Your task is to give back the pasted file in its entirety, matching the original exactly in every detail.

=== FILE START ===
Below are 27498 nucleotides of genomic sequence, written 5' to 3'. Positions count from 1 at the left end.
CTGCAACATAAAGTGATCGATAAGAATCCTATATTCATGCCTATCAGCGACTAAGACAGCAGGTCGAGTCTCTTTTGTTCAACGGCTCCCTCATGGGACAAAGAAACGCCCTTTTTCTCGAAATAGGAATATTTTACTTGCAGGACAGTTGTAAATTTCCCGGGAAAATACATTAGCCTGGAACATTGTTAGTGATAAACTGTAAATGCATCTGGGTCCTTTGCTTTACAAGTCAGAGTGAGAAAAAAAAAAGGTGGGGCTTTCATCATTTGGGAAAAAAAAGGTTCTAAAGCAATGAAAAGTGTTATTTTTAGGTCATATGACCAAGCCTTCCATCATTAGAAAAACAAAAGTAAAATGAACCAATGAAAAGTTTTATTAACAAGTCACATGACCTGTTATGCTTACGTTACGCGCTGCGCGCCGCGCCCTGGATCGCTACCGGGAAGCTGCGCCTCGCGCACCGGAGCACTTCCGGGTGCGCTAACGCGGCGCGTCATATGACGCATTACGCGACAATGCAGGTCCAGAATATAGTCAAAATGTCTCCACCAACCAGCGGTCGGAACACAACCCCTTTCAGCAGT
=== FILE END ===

Below are 27498 nucleotides of genomic sequence, written 5' to 3'. Positions count from 1 at the left end.
CTGCAACATAAAGTGATCGATAAGAATCCTATATTCATGCCTATCAGCGACTAAGACAGCAGGTCGAGTCTCTTTTGTTCAACGGCTCCCTCATGGGACAAAGAAACGCCCTTTTTCTCGAAATAGGAATATTTTACTTGCAGGACAGTTGTAAATTTCCCGGGAAAATACATTAGCCTGGAACATTGTTAGTGATAAACTGTAAATGCATCTGGGTCCTTTGCTTTACAAGTCAGAGTGAGAAAAAAAAAAGGTGGGGCTTTCATCATTTGGGAAAAAAAAGGTTCTAAAGCAATGAAAAGTGTTATTTTTAGGTCATATGACCAAGCCTTCCATCATTAGAAAAACAAAAGTAAAATGAACCAATGAAAAGTTTTATTAACAAGTCACATGACCTGTTATGCTTACGTTACGCGCTGCGCGCCGCGCCCTGGATCGCTACCGGGAAGCTGCGCCTCGCGCACCGGAGCACTTCCGGGTGCGCTAACGCGGCGCGTCATATGACGCATTACGCGACAATGCAGGTCCAGAATATAGTCAAAATGTCTCCACCAACCAGCGGTCGGAACACAACCCCTTTCAGCAGT